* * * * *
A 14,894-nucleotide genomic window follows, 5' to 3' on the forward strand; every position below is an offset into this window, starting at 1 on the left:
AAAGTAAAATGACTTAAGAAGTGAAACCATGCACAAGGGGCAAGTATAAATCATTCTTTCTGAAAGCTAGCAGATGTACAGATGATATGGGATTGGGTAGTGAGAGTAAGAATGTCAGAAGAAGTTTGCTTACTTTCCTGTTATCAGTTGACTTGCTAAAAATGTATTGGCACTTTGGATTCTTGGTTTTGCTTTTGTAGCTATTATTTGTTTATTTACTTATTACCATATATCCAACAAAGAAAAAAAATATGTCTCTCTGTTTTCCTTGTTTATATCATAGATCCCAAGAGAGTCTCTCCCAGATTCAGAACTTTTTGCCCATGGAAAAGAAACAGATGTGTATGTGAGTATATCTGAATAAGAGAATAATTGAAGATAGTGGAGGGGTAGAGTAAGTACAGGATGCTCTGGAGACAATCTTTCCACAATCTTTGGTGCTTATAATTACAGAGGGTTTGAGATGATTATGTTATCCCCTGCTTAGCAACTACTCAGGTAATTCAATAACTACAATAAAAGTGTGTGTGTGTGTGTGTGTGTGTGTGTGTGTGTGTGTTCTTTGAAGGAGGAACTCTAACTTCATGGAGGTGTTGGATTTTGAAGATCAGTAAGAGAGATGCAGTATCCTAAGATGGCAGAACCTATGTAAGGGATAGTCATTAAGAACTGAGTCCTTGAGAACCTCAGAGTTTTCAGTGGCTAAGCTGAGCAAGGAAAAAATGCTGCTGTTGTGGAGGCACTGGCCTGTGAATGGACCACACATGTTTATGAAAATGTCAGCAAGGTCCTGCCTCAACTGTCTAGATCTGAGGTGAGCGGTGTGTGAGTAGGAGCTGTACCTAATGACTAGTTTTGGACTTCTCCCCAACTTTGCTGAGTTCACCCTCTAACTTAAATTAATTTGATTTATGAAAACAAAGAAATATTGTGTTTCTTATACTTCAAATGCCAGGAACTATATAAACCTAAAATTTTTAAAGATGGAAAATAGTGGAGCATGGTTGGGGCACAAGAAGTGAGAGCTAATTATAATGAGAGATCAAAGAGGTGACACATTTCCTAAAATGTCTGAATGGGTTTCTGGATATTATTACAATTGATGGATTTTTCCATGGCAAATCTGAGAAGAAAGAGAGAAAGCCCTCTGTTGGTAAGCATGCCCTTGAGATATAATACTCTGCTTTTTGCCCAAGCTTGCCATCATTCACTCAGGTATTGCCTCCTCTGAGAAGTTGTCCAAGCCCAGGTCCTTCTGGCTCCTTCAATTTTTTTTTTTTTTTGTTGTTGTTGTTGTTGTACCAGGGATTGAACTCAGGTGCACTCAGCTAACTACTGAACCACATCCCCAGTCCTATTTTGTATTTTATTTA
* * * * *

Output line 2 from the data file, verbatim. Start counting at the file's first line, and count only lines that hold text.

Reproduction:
AAAGTAAAATGACTTAAGAAGTGAAACCATGCACAAGGGGCAAGTATAAATCATTCTTTCTGAAAGCTAGCAGATGTACAGATGATATGGGATTGGGTAGTGAGAGTAAGAATGTCAGAAGAAGTTTGCTTACTTTCCTGTTATCAGTTGACTTGCTAAAAATGTATTGGCACTTTGGATTCTTGGTTTTGCTTTTGTAGCTATTATTTGTTTATTTACTTATTACCATATATCCAACAAAGAAAAAAAATATGTCTCTCTGTTTTCCTTGTTTATATCATAGATCCCAAGAGAGTCTCTCCCAGATTCAGAACTTTTTGCCCATGGAAAAGAAACAGATGTGTATGTGAGTATATCTGAATAAGAGAATAATTGAAGATAGTGGAGGGGTAGAGTAAGTACAGGATGCTCTGGAGACAATCTTTCCACAATCTTTGGTGCTTATAATTACAGAGGGTTTGAGATGATTATGTTATCCCCTGCTTAGCAACTACTCAGGTAATTCAATAACTACAATAAAAGTGTGTGTGTGTGTGTGTGTGTGTGTGTGTGTGTGTGTTCTTTGAAGGAGGAACTCTAACTTCATGGAGGTGTTGGATTTTGAAGATCAGTAAGAGAGATGCAGTATCCTAAGATGGCAGAACCTATGTAAGGGATAGTCATTAAGAACTGAGTCCTTGAGAACCTCAGAGTTTTCAGTGGCTAAGCTGAGCAAGGAAAAAATGCTGCTGTTGTGGAGGCACTGGCCTGTGAATGGACCACACATGTTTATGAAAATGTCAGCAAGGTCCTGCCTCAACTGTCTAGATCTGAGGTGAGCGGTGTGTGAGTAGGAGCTGTACCTAATGACTAGTTTTGGACTTCTCCCCAACTTTGCTGAGTTCACCCTCTAACTTAAATTAATTTGATTTATGAAAACAAAGAAATATTGTGTTTCTTATACTTCAAATGCCAGGAACTATATAAACCTAAAATTTTTAAAGATGGAAAATAGTGGAGCATGGTTGGGGCACAAGAAGTGAGAGCTAATTATAATGAGAGATCAAAGAGGTGACACATTTCCTAAAATGTCTGAATGGGTTTCTGGATATTATTACAATTGATGGATTTTTCCATGGCAAATCTGAGAAGAAAGAGAGAAAGCCCTCTGTTGGTAAGCATGCCCTTGAGATATAATACTCTGCTTTTTGCCCAAGCTTGCCATCATTCACTCAGGTATTGCCTCCTCTGAGAAGTTGTCCAAGCCCAGGTCCTTCTGGCTCCTTCAATTTTTTTTTTTTTTTGTTGTTGTTGTTGTTGTACCAGGGATTGAACTCAGGTGCACTCAGCTAACTACTGAACCACATCCCCAGTCCTATTTTGTATTTTATTTA